"...consistently updates our knowledge both internally and for our clients: we tend to say that they work on ‘creating the future’!"
From two founders in 2005, to nearly 700 team members today, IKOS in its twelve years in the industry has shown remarkable growth. Headquartered in Paris, but with 15 subsidiaries throughout 9 countries, they now list New York Metro, London’s Crossrail, Belgium’s Infrabel along with Paris Metro, SNCF and many more as clients. Forged from a specialization in railway engineering, but with a desire to develop a new type of consulting firm with a more personable approach, today’s 5 Minutes With… speaks to one of those two founders, Serge Chelly IKOS Consulting’s CEO, and he tells us about growth, Hyperloop, challenges, their LAB and of course his favourite rail journey…
Luke Upton (LU): Many thanks for the time today, to begin, what has led you to your role at IKOS Consulting?
Serge Chelly (SC): No problem, yes, I graduated with a Master’s of Engineering degree from ENSEEIHT in Toulouse in 1990 and started a career in consultancy, working for a major firm across Europe. During this period, the rail industry saw a number of new developments in telecommunications and signalling and I was a part of these changes. Then in 2005, Michael Boyer and myself co-founded IKOS in a very small office in Paris so as to become a leader in the rail sector and I’m proud to say that we have definitely reached that goal!
LU: What do you enjoy most about your role?
SC: Being a part of a fast-growing organization! We’ve gone from just the two of us to almost 700 employees and witnessing this has been fantastic. It’s also satisfying to see that our influence extends far beyond France: our first overseas project was in 2008 with a contract in Spain, and we now operate in nine countries.
LU: What are some of major projects you are currently focused on?
SC: There are many! We are the systems specification lead on a major project here in France for line 14 of Paris Metro: basically we work on defining a new driving automation system for the “Grand Paris” project. We are also working with Crossrail in London, integrating ERTMS into their new trains. Whilst in New York we are currently integrating a new communications’ network in the city’s subway. Then there is our work with TransPod, a Canadian startup that is building a hyperloop system.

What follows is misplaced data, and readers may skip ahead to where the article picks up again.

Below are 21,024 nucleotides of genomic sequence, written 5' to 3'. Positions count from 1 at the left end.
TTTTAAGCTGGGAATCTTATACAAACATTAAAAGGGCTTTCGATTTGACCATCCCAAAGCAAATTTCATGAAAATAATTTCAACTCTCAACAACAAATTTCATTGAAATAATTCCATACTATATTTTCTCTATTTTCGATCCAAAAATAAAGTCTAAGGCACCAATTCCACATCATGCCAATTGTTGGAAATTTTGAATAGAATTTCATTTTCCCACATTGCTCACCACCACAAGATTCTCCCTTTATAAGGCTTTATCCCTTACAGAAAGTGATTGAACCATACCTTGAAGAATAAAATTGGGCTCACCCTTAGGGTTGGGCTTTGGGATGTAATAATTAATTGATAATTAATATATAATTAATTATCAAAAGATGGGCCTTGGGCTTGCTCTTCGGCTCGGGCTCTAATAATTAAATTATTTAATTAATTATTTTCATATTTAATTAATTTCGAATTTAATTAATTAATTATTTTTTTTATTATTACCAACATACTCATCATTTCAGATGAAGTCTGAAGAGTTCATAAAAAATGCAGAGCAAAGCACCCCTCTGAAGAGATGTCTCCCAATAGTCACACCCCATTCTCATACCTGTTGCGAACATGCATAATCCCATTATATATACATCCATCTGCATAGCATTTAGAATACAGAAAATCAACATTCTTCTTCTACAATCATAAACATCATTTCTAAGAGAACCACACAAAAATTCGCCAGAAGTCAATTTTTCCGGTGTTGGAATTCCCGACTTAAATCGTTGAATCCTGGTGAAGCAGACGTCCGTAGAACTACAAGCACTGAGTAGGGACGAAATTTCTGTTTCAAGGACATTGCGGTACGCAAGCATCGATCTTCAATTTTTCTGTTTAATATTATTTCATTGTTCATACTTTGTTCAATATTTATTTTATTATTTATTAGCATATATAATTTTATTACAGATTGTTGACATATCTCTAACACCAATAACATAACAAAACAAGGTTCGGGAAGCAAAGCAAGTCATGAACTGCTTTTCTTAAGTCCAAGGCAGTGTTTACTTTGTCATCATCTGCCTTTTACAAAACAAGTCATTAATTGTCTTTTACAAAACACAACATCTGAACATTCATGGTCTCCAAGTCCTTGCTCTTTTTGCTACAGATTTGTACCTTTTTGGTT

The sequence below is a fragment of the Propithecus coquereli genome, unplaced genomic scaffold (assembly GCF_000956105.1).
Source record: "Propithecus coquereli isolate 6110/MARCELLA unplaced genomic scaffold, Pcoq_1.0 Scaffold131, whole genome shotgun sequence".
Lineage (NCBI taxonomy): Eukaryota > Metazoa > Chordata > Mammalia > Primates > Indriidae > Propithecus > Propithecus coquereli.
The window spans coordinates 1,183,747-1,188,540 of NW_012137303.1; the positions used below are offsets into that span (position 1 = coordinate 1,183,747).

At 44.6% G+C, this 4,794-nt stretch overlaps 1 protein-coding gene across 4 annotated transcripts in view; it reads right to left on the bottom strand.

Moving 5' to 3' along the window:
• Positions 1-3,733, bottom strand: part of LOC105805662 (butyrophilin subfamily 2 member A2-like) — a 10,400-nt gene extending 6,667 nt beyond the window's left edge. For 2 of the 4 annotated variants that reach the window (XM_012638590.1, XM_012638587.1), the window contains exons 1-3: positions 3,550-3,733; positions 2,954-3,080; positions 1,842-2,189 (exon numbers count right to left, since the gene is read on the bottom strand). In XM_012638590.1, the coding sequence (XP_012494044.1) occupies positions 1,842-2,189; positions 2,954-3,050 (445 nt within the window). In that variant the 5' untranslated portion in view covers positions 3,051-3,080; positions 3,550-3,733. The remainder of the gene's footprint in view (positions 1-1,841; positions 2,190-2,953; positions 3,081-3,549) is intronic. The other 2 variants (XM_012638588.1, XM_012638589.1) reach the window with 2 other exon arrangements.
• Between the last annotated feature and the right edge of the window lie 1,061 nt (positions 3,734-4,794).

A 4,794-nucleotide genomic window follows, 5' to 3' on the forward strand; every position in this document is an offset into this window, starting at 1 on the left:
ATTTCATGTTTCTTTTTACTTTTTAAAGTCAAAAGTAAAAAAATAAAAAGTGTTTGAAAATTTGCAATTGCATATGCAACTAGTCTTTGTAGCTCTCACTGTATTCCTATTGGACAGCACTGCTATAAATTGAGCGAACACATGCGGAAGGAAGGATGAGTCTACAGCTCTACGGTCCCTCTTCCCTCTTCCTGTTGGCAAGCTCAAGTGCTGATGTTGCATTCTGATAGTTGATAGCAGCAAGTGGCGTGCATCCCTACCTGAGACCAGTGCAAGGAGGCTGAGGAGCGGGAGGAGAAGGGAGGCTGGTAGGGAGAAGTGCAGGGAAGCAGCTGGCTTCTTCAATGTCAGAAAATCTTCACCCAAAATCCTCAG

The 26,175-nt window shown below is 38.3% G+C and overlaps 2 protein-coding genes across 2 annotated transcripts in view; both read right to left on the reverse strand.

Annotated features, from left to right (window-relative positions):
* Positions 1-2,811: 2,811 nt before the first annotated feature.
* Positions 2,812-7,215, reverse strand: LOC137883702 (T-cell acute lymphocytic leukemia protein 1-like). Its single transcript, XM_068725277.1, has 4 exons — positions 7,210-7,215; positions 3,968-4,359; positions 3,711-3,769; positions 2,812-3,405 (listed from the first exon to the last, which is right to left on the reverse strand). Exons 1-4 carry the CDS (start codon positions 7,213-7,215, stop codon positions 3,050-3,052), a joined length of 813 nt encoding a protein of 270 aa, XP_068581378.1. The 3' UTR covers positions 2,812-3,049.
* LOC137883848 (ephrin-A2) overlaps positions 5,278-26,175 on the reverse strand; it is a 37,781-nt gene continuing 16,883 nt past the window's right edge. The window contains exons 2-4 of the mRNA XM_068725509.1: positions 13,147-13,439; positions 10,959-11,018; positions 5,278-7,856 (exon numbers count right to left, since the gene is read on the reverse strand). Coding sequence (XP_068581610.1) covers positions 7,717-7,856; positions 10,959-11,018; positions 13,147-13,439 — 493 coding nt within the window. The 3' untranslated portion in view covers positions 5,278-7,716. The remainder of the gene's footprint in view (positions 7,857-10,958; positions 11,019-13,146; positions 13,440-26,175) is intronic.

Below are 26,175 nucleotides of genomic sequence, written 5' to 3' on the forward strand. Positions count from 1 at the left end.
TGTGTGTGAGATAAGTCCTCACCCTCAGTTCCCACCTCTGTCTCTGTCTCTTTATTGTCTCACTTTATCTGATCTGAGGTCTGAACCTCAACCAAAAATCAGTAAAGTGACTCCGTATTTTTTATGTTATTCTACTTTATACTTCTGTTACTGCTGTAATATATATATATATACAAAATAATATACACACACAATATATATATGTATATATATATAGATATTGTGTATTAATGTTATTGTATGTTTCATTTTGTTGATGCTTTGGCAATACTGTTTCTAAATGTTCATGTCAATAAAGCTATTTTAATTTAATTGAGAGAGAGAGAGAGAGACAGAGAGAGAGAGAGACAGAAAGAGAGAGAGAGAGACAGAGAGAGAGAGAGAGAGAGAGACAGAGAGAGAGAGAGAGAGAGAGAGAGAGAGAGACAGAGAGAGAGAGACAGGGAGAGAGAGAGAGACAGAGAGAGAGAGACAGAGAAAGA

LU: Hyperloop? That’s exciting, how did this partnership come together?
SC: Earlier this year, we joined TransPod’s network of partners to work with them on building a commercially viable hyperloop system by 2025. We’ve always worked with clients to develop new and innovative technologies and we are proud to offer our expertise to support the general electrical system, and safety engineering of the TransPod hyperloop pod. It’s an exciting project and it is great to be part of such an exciting adventure from the beginning!
LU: What is the biggest challenge you’ve faced?
SC: Working on major projects does bring major challenges. Having worked on ERTMS at its earliest stage showed us how complex it was going to be to deliver it. Whilst the automation of Line One on the Paris Metro also offered a number of learnings as we went through its rollout. From an organizational perspective, we are now an international firm with different offers in different countries: this can be a challenge too, although generally a nice one to have!
LU: One of the most interesting aspects of your company is the IKOS LAB, can you tell us a little about this?
SC: Our work is all about innovation and new technology. About four years ago we formalised the creation of our R&D hub, IKOS LAB. Led by Giacomo Bersano, the LAB works on IKOS’ knowledge management, and consistently updates our knowledge both internally and for our clients: we tend to say that they work on ‘creating the future’! IKOS LAB has become a very important part of our business and now also offers training sessions for our clients on strategy consulting, complex-problem solving and bespoke courses.
LU: What will be some of the biggest differences between rail now and in ten years’ time?
SC: Ten years’ time isn’t long in the rail industry! Perhaps we should look more at 20 years’ time. We will definitely see an increase in traffic and a growth of networks that will deliver this – new metros, trams and rail lines but also high-speed rail in places like the USA where it currently doesn’t exist. To complement this, we’ll see a further increase in urban mobility and an integrated approach to transport. I think that this traffic growth combined with some smarter maintenance and asset management should also lead to lower travel costs for the end-user.
LU: And finally, as we ask all our Friday interviewees, what’s your favourite rail journey?
SC: I travel a lot. But I still think the Eurostar linking Paris and London is a very exciting journey! Even after more than twenty years, it is still great to step aboard such a historic project.
LU: Thanks Serge, good luck with all the projects!
Last week's 5 minutes with... Faye DiMassimo, General Manager, Renew Atlanta.
5 minutes with… You? Each Friday the team here at SmartRail World bring a 5 minutes with... interview. This fun, fast-paced feature will help you get to know more about personalities across the industry, their ideas and experiences and of course their own favourite rail journey! Want to take part? Email: Luke@SmartRailWorld.com to find out more.
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